A wager, a win and a wedding

Michigan finished the 1902 season with a win over Minnesota, but the biggest victory of the day belonged to two opposing fans in the crowd. Courtesy on Bentley Historical Library

TOLEDO, Ohio -- It had been nearly 65 years since Edwin Backus Thomas Jr. had even given a thought to that story.

Through his childhood and 71 years of life, his grandparents' story -- one of forbidden love and football, of feuding families and fate, of a bet waged over a simple game -- had never really seemed to come up for one reason or another. He had heard bits and pieces, but no one ever really discussed it.

For 65 years he hadn't thought about why his first name was Edwin (his grandfather's name) or why his middle name was Backus (his grandmother's maiden name), and he never once considered the consequences of what would've happened if Michigan hadn't beaten Minnesota on that cloudy November day in 1902.

Perhaps the young couple would have waited until June.

Perhaps they would've broken up upon their return to Toledo.

Perhaps he wouldn't be here today.

Nettie Backus and Edwin Robbins Thomas met in Toledo, near the turn of the 20th century. Their courtship began as a secret and they kept it away from their feuding families.

He was six years older. Her family was wealthier. His family was in real estate, hers in the steam shovel business, and at some point down the line, a business deal had gone wrong.

Because of their families' hatred, Edwin, nicknamed "Archie," and Nettie would exchange letters, choosing public places to meet so that if anyone ever saw them out together, they could blame it on serendipity. If half of Toledo was at the Lucas County fair, of course they could've run into each other.

For years this lasted, until that fateful Thanksgiving weekend in 1902 when Nettie and Archie -- along with friends -- took the trip 55 miles north to enjoy the Michigan-Minnesota game.

They hadn't attended Michigan, but everyone in the Midwest, and the country, wanted to see the mighty Wolverines play.

They were coached by Fielding H. Yost and were coming off a national title season. They were a sight to be seen by anyone who appreciated athletics. And this game, of all games, was key. With a win over Minnesota, Michigan would finish 11-0 and repeat as national champion.

The Wolverines had outscored opponents that season 621-6 coming into their matchup with Minnesota; Yost's team, known as the Point-a-Minute men, was averaging nearly 59 points per game.

Archie was a Michigan fan, and just to spite him, Nettie chose to cheer for Minnesota that day. Or rather, she decided to take pity on the Gophers that afternoon.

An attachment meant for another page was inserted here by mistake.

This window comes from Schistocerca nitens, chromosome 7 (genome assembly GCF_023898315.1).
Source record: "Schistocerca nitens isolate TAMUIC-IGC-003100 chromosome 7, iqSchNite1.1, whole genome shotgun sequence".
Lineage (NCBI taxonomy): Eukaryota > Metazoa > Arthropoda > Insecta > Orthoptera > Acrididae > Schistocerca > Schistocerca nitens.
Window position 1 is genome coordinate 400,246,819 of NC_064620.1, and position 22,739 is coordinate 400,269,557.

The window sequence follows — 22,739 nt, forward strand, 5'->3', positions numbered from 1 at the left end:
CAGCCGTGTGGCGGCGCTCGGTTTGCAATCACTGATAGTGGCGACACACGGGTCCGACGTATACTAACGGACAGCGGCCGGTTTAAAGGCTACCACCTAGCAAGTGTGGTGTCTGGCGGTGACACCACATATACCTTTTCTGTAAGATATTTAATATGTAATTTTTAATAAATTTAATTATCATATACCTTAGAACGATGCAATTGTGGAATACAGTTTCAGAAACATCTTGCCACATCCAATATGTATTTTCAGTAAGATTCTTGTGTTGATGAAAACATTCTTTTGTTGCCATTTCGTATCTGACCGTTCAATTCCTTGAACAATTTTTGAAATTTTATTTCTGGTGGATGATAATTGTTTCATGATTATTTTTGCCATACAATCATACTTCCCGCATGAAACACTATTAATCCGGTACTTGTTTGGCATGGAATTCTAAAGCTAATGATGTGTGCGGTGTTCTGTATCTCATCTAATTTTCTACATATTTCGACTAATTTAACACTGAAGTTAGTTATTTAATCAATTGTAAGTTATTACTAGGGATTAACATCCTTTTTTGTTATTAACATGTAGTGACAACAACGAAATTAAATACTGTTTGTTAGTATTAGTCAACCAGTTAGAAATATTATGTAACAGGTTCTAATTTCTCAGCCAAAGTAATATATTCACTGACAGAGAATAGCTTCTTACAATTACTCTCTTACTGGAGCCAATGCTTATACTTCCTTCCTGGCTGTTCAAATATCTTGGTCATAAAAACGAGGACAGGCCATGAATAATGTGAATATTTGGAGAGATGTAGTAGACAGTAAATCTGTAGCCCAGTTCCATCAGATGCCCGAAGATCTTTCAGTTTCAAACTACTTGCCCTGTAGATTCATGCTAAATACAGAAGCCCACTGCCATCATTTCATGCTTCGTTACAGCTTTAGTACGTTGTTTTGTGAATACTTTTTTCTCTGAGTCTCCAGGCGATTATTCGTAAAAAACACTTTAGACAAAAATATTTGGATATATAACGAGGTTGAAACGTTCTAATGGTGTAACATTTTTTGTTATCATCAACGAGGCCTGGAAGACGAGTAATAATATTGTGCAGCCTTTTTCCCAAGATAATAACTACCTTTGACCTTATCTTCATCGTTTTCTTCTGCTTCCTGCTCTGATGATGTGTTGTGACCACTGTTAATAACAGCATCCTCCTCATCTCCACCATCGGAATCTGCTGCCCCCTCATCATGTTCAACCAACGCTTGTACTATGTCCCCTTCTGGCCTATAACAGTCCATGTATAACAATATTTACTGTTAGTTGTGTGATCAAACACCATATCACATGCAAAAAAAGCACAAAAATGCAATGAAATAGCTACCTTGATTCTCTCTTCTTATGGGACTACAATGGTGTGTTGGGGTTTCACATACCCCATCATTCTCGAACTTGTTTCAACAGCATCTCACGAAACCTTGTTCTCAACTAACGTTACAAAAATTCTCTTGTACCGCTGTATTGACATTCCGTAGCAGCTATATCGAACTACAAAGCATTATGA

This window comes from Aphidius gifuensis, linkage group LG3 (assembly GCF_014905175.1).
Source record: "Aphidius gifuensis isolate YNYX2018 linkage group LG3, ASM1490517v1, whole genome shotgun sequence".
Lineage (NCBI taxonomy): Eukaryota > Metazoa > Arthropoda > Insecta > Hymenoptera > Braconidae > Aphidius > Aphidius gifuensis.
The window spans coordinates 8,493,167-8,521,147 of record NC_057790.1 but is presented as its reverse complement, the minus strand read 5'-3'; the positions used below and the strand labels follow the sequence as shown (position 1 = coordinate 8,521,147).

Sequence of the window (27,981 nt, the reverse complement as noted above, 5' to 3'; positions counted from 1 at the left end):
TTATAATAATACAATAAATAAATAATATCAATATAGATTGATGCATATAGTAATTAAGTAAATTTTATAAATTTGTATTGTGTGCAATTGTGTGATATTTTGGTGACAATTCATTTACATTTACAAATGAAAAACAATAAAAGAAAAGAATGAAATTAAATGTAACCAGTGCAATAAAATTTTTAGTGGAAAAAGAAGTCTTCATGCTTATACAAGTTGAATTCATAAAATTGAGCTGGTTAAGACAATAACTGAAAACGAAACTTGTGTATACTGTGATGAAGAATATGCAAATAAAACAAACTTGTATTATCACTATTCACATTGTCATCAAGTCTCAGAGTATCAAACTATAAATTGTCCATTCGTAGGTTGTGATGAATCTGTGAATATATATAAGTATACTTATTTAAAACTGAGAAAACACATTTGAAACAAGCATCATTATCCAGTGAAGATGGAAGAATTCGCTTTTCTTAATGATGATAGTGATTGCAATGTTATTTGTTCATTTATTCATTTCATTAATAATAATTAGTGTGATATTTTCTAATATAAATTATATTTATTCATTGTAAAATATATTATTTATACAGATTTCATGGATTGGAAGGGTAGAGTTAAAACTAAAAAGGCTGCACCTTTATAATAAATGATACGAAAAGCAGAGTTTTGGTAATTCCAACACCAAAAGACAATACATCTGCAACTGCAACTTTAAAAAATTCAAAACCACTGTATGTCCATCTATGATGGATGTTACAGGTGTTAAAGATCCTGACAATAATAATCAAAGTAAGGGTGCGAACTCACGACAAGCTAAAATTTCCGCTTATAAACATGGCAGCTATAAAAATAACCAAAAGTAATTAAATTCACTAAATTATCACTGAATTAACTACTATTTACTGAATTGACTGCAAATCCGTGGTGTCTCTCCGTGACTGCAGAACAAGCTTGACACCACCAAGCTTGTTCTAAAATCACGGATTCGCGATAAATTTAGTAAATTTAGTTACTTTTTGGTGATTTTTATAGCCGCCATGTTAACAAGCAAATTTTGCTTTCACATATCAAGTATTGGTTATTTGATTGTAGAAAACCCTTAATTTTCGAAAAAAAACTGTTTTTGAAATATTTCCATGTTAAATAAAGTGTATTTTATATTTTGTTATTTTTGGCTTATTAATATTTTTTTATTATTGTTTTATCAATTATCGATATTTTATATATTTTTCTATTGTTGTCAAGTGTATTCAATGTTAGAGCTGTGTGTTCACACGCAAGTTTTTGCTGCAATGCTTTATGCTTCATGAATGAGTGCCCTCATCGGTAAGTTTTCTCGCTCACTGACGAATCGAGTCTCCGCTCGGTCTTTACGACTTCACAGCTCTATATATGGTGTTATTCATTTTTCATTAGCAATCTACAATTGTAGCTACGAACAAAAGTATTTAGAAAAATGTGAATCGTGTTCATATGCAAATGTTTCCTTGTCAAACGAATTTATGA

"Miss Backus' sympathies went out to the Minnesota eleven aimed for defeat and with comparatively few 'rooters' to encourage their mighty effort," the Logansport (Ind.) Journal wrote.

"If you're so sure Minnesota will win, let's make a bet," Archie proposed. "If you win, then we'll get married next spring, as we planned, but if I win then we'll hunt up a minister right here."

Nettie agreed. It was hardly a risky bet. She had to know the inevitable outcome of the game.

Agreeing to that bet meant agreeing to be Mrs. Edwin Thomas the next time she returned home.

It was one of Michigan's closest games of the season. Archie must have been sweating a bit in the stands, but when the final buzzer sounded, the Wolverines had won 23-6.

Archie and his bride-to-be marched to the Washtenaw County courthouse, applied for and were granted a license for marriage that same night.

"Just a little wager on a football game; now there's been a wedding and she changed her name," the Logansport Journal wrote.

The name -- though she did change it -- would still be passed on.

Twelve years later when they had their first child, Nettie and Edwin named her Nettie Bell Thomas. Four years after that, they had a son and named him Edwin "Ted" Backus Thomas.

Ted would go on to have two children as well, Edwin Jr. and Sally. With his children, he would pass along bits and pieces of his parents' wedding story. Ted, like his father, had an unexpected side. He and his wife -- like his parents -- had eloped.

"My own dad had a crazy sense of humor," Sally said of her grandparents' marriage. "That would be something he would do. To know that his own father did that, that makes sense to me. That makes a lot of sense to me."

The story wasn't passed on to Nettie Bell's side of the family. Her three sons never heard the story, never knew -- even after they moved to Birmingham, Mich. -- that they should be a little more grateful every time the Wolverines win.

Now the family is scattered across the country, from South Carolina to Florida to Michigan. Nettie and Edwin were laid to rest in Toledo long ago, but their beginning -- as unique as it was -- brought about this family.

At the same time, Yost was starting to build a powerhouse in Ann Arbor, meant to dominate college football for decades. Without that victory over Minnesota in 1902, Michigan lore might also be different today.

All seems unlikely now. Maybe it wouldn't have been voted national champion that year. Maybe players would've left. Maybe Yost wouldn't have written his 15-point "Why Michigan is Great" essay in the Michigan yearbook after that season.

More than a century later, it's still obvious the foundation he laid in Ann Arbor.

But without that win, truly, no one can say what would've happened to Nettie and Edwin's love story.

Maybe it was fate and they would have ended up together no matter what, two star-crossed lovers meant to be.

Or maybe they would've returned to Ohio to find their lives pulled apart. Young love is unpredictable, and who knows where life would've taken them.

Perhaps for them, leaving Ann Arbor unwed would actually have been the riskiest of bets. But luckily for Nettie and Edwin -- and because of a Michigan victory -- it was one they never had to make.